9 Wasteful Yard Care Habits and How to Kick Them

Photo: Patrick Standish/flickrSummer means balmy weather, longer evenings and a more leisurely pace of life. If you’d love to sit back and enjoy your garden but are too busy planting weeding and watering, it’s time to stop. Take a closer look at yard care habits that are wasting your time, not to mention money and natural resources. Then apply the following easy-to-do life hacks to simplify your lawn and garden maintenance routine … and give you more time to relax.

Stop fighting Mother Nature. Do a soil test and find out which nutrients should be added to your yard to grow healthy grass or other plants. Choose a species of grass that will flourish in your particular soil and climate conditions. These actions will pay off in terms of a yard that needs weeding less often; the right grass in the right soil generally crowds out weeds. Most homeowners find it’s best to handle this task when preparing the lawn for summer.

Mow your lawn less. Adjust the lawn mower height to 2-3 inches (and use a manual or electric mower for the sake of the planet). Your grass doesn’t need a crew cut and in fact, the “longhair look” will expose more leaf surface to the sun’s rays, enabling it to photosynthesize more efficiently. This makes your grass stronger, more drought resistant and better able to compete with weeds for space in your lawn. While you’re at it, start fertilizing less as well. Twice a year – once every spring and fall – is plenty.

Make peace with the grass at the edge of your flower beds. You’ll have no need to use a weed whacker to cut in close to stone borders if you set the stones level with the earth. This also holds true for flagstone paths on your garden hardscape.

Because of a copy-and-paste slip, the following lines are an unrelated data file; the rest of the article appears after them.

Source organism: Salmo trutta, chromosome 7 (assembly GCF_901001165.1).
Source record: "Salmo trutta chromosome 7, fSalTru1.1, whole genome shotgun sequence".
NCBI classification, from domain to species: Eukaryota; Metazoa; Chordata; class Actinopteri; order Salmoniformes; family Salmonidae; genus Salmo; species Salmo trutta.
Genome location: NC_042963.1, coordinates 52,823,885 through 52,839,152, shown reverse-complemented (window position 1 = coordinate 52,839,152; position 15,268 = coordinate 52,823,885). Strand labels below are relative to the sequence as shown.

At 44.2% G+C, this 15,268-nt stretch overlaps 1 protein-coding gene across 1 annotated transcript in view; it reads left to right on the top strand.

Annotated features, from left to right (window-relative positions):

Find an alternative to your dream of creating a golf course in your backyard. Mega-lawns are also mega-water guzzlers. Replace at least part of your grassy lawn with native plants, especially if you live in a drought-prone area. Pozo surf, a hardy bush with attractive bright green foliage, would be an excellent choice for the dry San Diego landscape, for example.

Use less water for your lawn and garden. One inch of water weekly is recommended for both lawns and vegetable gardens. Subtract the amount of rainfall per week from this figure to calculate how much you'll need to supplement. Water early in the morning to minimize water loss due to evaporation. Watering deeply 2-3 times a week – rather than sprinkling lightly every day – promotes deep root growth, increasing efficient utilization of moisture and resistance to dryness and heat. Direct water toward the roots instead of the upper part of the plant; wet leaves are more vulnerable to sunburn.

Use *even* less water for your lawn and garden. Set up a rain barrel (simple) or graywater (more complicated but worth it in the long run) system to recycle water from precipitation or household runoff for use in hydrating your lawn and garden.

Consume less water for your water feature. We may sound a tad obsessed by this point but water conservation is such an important way to help the environment … and it reduces your bills as well, so here goes: Recirculate the H2O used by your yard’s water feature with a closed loop system. Or go even more green by harvesting rainwater for your fountain, waterfall or pond.

Let your lawn breathe free. Aerate it – a project that is simple to DIY – twice a year, in springtime and autumn, to improve drainage and allow air, water and nutrients increased access to your grass’s roots. Alternatively, you can reach out to your local landscapers for their expertise.

Give up on weeding your vegetable garden. There is a modification you can make for next year that will revolutionize your gardening habits. Replace your conventional veggie garden with raised beds, raised rows or containers. Besides less weeding, these offer many other benefits: a smaller area that needs mitigation through fertilizing and composting, better water retention in sandy soil, improved drainage in clay, less soil erosion and fewer pest like snails and slugs.

Laura Firszt writes for networx.com.


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